As we say in the southern United States "Bless her heart". Are you sure she wasn't joking? Surely someone has clued this poor thing in on what to expect.

25 years later (or 20 if you count from the birth of my youngest) I am still aghast at how such a small person could keep me from
- getting dressed
- taking a shower
- eating
- sleeping

Every day. For hours. This tiny person turned me in to someone who was still in her robe at noon - dirty, smelly and hungry. And there was no accounting for where the time went or why in the world I couldn't put the baby in her crib and just take care of myself. I just couldn't.

I think one of the reasons you can't prepare a person for this is because it is absolutely inexplicable - even after the fact.

That IS funny. Complete her degree with a newborn!!??! How much maternity leave does she think she has? Four years?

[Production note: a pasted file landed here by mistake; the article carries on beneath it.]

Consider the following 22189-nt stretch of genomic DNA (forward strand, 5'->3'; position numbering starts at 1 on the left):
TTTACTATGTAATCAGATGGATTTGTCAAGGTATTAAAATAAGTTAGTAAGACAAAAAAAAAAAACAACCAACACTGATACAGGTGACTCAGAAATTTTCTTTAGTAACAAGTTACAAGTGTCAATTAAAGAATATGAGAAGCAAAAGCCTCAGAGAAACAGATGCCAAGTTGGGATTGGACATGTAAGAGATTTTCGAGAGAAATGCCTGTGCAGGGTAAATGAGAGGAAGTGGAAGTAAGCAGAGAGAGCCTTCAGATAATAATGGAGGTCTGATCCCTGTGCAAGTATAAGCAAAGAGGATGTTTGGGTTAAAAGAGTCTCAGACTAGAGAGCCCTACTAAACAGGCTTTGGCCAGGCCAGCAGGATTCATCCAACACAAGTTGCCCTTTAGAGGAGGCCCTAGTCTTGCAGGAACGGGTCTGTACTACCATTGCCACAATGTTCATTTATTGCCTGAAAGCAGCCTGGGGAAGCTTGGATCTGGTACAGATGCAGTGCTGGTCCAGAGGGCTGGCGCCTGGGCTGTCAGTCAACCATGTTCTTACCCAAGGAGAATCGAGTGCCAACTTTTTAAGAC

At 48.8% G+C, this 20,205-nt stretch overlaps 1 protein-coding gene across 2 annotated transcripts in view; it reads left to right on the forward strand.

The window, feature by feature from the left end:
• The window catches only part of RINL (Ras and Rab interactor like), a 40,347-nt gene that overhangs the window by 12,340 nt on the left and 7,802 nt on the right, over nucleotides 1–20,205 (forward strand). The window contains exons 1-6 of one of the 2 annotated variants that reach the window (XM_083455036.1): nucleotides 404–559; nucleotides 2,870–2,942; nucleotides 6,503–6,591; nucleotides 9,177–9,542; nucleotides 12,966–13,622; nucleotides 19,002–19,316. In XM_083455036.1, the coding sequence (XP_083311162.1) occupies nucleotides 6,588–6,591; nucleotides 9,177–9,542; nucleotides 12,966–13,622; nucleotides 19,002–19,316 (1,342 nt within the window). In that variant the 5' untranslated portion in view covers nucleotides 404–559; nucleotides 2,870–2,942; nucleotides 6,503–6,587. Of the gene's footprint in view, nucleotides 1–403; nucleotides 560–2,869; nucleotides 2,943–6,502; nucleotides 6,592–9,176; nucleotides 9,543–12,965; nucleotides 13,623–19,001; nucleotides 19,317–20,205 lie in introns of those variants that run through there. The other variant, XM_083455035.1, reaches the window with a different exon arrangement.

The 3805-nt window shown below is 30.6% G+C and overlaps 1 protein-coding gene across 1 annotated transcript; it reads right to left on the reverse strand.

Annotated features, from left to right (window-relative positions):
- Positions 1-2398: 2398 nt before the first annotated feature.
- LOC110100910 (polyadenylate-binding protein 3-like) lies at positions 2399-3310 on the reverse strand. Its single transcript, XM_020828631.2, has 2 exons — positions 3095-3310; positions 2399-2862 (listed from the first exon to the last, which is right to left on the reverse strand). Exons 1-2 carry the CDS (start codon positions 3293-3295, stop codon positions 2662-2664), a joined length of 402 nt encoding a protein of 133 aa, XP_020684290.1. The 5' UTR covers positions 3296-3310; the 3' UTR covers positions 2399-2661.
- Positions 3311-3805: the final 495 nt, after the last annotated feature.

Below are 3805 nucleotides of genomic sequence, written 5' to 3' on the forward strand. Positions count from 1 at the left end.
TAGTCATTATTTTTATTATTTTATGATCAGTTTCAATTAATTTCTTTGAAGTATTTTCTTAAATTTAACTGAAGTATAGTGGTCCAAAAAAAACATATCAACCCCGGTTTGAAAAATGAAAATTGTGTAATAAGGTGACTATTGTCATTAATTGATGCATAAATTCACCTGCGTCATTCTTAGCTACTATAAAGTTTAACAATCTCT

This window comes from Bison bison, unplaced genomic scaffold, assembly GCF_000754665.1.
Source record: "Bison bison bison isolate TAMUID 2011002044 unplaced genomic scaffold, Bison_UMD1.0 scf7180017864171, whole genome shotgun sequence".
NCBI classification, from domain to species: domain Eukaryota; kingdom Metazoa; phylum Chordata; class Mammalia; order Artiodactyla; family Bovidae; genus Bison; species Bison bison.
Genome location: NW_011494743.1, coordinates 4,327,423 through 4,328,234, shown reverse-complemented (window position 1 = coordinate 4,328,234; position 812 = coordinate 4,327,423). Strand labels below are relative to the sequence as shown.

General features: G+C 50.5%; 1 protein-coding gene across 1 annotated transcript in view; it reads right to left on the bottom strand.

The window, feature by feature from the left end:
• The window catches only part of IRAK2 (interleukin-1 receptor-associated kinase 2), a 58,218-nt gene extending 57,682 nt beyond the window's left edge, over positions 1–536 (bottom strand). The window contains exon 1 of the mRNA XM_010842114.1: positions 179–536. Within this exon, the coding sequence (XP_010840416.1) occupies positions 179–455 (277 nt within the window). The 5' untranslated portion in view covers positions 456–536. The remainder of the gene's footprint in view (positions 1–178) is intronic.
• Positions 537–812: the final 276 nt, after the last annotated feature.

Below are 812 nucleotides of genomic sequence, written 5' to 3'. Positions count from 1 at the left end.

My little girl is just four months old, and it's my Nov 2005 twins that are driving me nuts. I had panic attacks throughout this last pregnancy, fearing I would not be able to cope with a newborn and the twins.

Like chickenpig says, it is really true that it's so much easier second time round, and with only one baby! After twins, one newborn baby is a piece of cake (and I only had three months of maternity leave). My baby slept through the night in her second week and I had to wake her up to feed her! Now, she just smiles and smiles and coos, plays, drinks and sleeps. It does depend on the personality of the baby, but it's so wonderful to be able to enjoy just one baby, instead of the crazy, harried days as brand new parents of newborn twins.

Would you believe me if I told you this second-time new mom gig is the most beautiful and relaxing time I've had?

All the best my dear, and I wish with all my heart that you will have a beautiful baby.

They won't believe you. I have a friend who was pregnant a year after I was. At a July 4th neighborhood BBQ she announced that she was starting her PhD program in Clinical Psychology the week after her baby was due. Everyone at the party had at least one kid under a year old, and we all tried and tried to tell her, but nope, she knew better. Well, her first son is now a freshman in high school and she STILL hasn't gone back to school. Heh.